More noise than signal

To Wong Foo, Thanks for Everything! Julie Newmar

Republished from the show notes of my other site, Fuds on Film.

Slight change of pace for Snipes here, as he takes the sequinned mantle of Noxeema Jackson, a New York drag queen, who, alongside Patrick Swayze’s Vida Boheme win the Drag Queen of the Year heats and a flight out to Hollywood to compete for the national title. However, they take an interest in upset youngster Chi Chi Rodriguez, played by John Luguizamo, and they resolve to take Chi Chi along and train her in the arts of being fabulous.

But their travel allowance won’t stretch for an extra plane ticket, so they purchase a “vintage” Cadillac and set off for a cross country drive, hampered by some hassle from Chris Penn’s Sheriff Dollard somewhere in less tolerant middle America. After some tumult caused by fending off his attempted rape, they knock him unconscious and flee, thinking him dead. They don’t have much time to process their situation before their car breaks down, stranding them in the small town of Snydersville until a replacement part can be ordered.

They settle in for the weekend, making friends and dealing with enemies in their fierce style, while Dollard tries to track them down.

It’s difficult to get too worked up about To Wong Foo, in either direction. There’s certainly things I could sit here and get upset about on a narrative level, even for something with no greater aims than a roustabout comedy. It’s all frightfully superficial, and while it’s touching on societies attitudes to those different from the majority it’s not exactly doing much with that. Also apparently I’m supposed to believe that this entire town don’t recognise a drag act when they see it?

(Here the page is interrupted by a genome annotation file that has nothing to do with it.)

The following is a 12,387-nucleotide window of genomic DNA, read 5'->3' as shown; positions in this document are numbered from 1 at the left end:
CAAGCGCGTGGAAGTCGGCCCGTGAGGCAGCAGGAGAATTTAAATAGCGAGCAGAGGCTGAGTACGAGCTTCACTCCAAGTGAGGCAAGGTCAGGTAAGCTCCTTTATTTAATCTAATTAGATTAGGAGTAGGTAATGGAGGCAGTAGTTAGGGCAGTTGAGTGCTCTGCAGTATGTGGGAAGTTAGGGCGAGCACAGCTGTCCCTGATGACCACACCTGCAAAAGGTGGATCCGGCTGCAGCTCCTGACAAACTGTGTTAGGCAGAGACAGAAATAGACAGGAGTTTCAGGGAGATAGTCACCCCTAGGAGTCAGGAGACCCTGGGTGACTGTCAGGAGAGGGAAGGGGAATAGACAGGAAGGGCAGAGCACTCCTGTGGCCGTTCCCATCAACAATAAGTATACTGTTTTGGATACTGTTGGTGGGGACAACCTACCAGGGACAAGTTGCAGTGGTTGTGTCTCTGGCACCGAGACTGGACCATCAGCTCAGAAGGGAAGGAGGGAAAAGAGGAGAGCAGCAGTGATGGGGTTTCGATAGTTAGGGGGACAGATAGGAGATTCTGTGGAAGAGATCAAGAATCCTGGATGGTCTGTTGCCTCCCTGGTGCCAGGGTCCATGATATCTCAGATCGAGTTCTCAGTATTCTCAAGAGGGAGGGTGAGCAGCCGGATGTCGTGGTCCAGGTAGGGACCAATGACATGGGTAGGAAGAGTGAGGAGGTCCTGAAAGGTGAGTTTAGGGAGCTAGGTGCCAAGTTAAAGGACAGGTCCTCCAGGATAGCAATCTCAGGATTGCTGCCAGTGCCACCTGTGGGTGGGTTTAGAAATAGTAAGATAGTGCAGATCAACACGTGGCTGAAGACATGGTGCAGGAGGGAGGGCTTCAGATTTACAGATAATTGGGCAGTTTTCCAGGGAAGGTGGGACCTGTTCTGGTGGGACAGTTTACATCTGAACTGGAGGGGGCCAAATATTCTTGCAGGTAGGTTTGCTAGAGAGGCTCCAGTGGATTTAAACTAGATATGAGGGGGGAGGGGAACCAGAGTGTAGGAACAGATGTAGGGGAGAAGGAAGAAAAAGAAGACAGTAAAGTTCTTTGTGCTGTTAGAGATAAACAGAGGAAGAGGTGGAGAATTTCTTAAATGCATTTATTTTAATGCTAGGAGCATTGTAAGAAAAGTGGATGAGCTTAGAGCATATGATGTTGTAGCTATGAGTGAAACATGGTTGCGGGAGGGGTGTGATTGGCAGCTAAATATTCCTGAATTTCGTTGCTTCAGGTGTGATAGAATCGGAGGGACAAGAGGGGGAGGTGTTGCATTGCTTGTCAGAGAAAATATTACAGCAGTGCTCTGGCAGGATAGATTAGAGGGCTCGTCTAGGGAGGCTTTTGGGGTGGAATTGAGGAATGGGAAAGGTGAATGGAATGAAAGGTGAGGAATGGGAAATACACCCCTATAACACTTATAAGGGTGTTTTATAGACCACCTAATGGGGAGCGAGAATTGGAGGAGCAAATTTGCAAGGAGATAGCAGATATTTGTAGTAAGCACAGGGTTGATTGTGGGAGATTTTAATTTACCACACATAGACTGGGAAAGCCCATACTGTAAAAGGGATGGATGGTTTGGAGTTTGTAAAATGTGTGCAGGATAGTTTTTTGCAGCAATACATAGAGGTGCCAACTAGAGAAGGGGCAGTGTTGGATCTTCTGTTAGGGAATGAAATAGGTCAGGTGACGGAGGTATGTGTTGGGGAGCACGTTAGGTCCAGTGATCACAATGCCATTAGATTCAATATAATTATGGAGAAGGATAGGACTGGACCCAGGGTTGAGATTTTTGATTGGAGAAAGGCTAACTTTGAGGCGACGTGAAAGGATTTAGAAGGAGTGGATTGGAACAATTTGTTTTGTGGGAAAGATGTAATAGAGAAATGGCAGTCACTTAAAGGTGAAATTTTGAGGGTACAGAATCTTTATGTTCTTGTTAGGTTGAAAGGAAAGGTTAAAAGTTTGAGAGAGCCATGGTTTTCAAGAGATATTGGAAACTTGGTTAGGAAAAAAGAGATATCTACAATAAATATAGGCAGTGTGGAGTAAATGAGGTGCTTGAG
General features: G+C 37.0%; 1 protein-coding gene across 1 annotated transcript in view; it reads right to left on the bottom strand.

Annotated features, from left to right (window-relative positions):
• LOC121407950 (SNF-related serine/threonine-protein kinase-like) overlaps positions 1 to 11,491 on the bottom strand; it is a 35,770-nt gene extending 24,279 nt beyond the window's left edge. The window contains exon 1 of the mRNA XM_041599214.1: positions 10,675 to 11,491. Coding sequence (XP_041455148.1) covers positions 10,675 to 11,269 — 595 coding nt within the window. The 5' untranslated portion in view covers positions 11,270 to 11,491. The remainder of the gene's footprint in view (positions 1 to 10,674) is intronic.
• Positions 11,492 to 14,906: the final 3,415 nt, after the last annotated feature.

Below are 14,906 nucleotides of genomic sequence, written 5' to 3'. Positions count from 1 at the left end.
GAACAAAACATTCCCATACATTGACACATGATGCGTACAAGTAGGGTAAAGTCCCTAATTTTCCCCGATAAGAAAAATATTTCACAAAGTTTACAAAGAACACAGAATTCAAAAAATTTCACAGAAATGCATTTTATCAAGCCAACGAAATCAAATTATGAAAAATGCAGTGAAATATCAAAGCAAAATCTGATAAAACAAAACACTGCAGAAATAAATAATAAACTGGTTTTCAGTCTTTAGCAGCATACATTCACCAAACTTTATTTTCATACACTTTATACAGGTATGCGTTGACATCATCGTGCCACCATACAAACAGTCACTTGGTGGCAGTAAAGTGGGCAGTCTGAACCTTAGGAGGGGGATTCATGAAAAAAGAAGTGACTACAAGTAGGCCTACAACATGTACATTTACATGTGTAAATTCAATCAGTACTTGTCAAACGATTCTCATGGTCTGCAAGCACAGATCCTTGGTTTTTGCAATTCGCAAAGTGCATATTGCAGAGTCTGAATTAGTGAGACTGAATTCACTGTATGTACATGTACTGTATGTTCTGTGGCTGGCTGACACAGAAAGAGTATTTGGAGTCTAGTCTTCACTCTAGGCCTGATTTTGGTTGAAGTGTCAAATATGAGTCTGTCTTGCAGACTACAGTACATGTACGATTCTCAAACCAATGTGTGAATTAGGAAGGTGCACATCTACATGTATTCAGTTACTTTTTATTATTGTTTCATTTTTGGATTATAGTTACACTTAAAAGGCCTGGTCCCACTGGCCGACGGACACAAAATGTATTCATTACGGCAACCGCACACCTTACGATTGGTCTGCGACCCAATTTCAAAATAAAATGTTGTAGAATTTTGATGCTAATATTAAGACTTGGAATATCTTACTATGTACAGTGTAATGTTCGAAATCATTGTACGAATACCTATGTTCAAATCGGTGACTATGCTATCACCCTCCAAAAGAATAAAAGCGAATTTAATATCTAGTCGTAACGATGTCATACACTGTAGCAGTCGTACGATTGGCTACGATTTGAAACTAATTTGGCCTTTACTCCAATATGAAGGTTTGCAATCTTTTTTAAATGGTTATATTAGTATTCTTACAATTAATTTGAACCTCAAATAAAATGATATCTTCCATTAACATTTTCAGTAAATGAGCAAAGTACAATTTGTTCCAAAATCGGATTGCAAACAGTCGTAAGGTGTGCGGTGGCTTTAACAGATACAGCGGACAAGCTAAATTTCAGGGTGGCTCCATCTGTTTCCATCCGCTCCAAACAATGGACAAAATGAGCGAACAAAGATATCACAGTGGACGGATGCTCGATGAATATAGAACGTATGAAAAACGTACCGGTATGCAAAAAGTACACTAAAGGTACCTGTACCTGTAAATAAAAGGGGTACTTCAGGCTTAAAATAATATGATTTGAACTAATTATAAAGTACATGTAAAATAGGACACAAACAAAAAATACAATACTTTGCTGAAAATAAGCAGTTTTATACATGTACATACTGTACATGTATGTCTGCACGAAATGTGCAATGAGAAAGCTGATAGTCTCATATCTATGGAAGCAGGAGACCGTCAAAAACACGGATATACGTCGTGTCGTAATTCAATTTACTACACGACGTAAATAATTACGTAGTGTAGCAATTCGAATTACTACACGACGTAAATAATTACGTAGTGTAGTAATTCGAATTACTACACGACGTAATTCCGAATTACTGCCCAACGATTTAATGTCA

Anyway, none of that is troublesome enough to get really upset about, and the central trio provide more than enough charm to push though to make this a watchable enough film. In one of those occasional film making coincidences, this was made and released around the same time as the similarly structured Priscilla, Queen of the Desert, and I think time has been kinder to that.

Perhaps a little disappointing, this – its heart is in the right place, and for the theme of this podcast I absolutely can’t fault Snipes’ performance, but it’s just a little too flyaway to recommend.